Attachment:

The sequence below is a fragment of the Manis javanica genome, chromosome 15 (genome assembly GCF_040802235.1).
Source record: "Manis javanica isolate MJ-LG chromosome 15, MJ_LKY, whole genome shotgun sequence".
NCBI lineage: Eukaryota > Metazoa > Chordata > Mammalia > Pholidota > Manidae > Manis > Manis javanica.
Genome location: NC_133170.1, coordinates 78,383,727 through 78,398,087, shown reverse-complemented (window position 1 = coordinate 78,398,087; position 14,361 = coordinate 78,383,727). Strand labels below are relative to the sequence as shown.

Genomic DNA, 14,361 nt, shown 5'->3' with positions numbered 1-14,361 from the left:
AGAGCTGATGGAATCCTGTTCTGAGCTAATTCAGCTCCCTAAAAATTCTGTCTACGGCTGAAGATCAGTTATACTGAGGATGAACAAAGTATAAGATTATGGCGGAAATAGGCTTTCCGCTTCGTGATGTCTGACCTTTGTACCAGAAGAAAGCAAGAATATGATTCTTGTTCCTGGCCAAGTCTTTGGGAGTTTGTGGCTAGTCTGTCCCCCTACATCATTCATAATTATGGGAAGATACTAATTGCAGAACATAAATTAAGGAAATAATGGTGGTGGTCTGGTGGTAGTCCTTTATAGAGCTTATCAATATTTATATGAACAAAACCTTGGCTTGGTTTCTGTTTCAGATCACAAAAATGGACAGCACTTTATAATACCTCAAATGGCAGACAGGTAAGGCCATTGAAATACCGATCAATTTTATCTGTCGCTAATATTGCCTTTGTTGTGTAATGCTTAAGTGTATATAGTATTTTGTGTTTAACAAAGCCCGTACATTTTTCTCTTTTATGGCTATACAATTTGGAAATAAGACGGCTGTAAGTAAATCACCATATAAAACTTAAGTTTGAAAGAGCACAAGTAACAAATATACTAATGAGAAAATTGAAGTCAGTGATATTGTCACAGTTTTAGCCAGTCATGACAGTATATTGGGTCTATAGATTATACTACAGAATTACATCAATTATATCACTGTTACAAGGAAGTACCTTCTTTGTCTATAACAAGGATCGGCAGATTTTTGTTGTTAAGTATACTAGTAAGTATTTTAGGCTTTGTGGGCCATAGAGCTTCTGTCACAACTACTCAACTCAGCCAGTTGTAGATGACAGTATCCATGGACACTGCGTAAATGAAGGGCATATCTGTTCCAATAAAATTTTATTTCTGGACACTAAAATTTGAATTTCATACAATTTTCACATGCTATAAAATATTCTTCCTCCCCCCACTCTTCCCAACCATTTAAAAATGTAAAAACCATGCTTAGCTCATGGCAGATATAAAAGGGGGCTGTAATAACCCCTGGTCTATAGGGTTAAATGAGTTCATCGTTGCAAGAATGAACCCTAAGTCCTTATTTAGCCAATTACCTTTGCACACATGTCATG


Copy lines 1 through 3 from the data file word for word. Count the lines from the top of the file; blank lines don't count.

The sequence below is a fragment of the Manis javanica genome, chromosome 15 (genome assembly GCF_040802235.1).
Source record: "Manis javanica isolate MJ-LG chromosome 15, MJ_LKY, whole genome shotgun sequence".
NCBI lineage: Eukaryota > Metazoa > Chordata > Mammalia > Pholidota > Manidae > Manis > Manis javanica.